Question: How do you quantify purpose?

Most commonly known as the “Golden Ratio,” 1 to 1.618 is a ratio that’s been known and studied for more than 2,400 years. Recurring throughout nature and science, from music, to art, to mathematics, to geometry, biology and more, the golden ratio is widely understood to represent beauty.

Take a beautiful painting, a beautiful face, a tree, a flower, a mountain, a lake, or musical harmonics and measure it. The more beautiful the person, animal, place or thing, the more closely the ratio of its measurements will approximate a ratio of 1 to 1.618.

It’s like a code left for us by the designers of the Universe to remind us that there is a universal language in mathematics, and that even art can be expressed in numerical terms. This is why I do not accept the notion that purpose, values, and culture cannot be quantified in business terms. It’s just that the current analytical mechanisms we rely on are lacking.

### Example: the “Profit and Loss Statement” (P&L)

The name itself is a misnomer. To say that a P&L is an actual “statement” is to say that profit and loss is static and unmoving, which is almost never the case. In any business and in every industry things are in constant flux, much like nature and the universal code that’s been left for us to uncover and explore. At best, profit and loss statements are like a snapshot in time. Perhaps we should call it a profit and loss perception, or a profit and loss view, but this kind of language would go against the grain of a financial system in which we attempt to pin everything down into neatly quantified packages that state things in definite terms.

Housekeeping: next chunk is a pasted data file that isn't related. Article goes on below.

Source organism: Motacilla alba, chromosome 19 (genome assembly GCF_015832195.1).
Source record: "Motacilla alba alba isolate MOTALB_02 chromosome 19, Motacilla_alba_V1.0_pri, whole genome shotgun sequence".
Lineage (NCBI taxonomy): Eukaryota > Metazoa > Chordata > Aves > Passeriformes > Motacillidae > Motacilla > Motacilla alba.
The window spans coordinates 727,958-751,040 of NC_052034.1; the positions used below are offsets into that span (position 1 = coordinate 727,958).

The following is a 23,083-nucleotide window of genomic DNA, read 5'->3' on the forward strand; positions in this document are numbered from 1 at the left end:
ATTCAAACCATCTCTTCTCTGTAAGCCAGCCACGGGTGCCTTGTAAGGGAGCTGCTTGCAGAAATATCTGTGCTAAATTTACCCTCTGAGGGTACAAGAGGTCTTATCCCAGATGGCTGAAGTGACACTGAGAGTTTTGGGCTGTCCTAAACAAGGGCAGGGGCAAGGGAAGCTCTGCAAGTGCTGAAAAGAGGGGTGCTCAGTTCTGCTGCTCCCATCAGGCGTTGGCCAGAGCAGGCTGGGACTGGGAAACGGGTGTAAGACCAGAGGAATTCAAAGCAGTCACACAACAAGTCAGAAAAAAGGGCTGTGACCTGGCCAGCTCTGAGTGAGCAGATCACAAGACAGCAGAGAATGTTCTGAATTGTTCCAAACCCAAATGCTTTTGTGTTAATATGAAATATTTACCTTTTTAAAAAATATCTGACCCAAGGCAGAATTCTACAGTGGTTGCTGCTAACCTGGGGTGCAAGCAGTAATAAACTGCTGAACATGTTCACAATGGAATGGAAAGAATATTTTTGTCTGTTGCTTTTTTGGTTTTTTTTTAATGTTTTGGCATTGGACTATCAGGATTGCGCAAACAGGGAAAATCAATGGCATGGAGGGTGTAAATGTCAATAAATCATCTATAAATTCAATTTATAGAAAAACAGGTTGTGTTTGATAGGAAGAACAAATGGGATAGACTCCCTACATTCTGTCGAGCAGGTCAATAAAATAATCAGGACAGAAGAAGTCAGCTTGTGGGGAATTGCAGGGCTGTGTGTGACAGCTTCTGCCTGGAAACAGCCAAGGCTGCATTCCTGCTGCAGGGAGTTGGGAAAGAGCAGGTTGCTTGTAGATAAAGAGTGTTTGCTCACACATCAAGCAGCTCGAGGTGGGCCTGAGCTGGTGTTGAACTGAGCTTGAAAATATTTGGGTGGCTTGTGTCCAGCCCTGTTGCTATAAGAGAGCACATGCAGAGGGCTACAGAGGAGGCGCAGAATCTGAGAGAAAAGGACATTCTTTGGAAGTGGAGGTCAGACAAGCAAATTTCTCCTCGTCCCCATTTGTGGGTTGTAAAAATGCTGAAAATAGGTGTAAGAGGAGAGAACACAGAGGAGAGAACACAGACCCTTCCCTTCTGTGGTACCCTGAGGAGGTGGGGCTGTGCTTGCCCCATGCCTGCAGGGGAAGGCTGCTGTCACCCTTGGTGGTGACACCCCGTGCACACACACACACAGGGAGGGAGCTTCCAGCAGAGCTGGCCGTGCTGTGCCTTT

### Purpose Is In Constant Flux

It’s not that we say today we will focus 17.5% of our time on purpose and 82.5% on production. Purpose is something that becomes infused into everything we do. It relates to how we do things, rather than where we spend our time. But there is a way to measure it.

### There is Beauty in Purpose

If physical beauty can be determined with a simple ratio of 1:1.618, why can’t we look for the golden ration in purpose-driven business? For example, what if the effort we spend on purpose (valuing and taking care of employees, suppliers, customers & investors) were equal to 1, and the actual output of product or service were equal to 1.618, and if that this ratio would determine a company with a strong culture, high employee engagement, high repeat business, some measure of ecological balance, and investors who are invested emotionally as well as financially, then we could say that this company is not just successful financially, but is also beautiful. In this way we could say that a successful organization with a strong culture would look like this:

The measure becomes how beautiful a company is based on its dedication to purpose, and from its dedication to purpose it becomes successful in the holistic sense, which includes profitability.

This also works for individuals pursuing a purpose-driven career. The more a person approximates the golden ratio of purpose to output, the more fulfillment received beyond financial compensation.

So the next time you’re in a meeting and hear someone say that we can’t quantify purpose, you can say, “Yes we can, it’s 1:1.618.”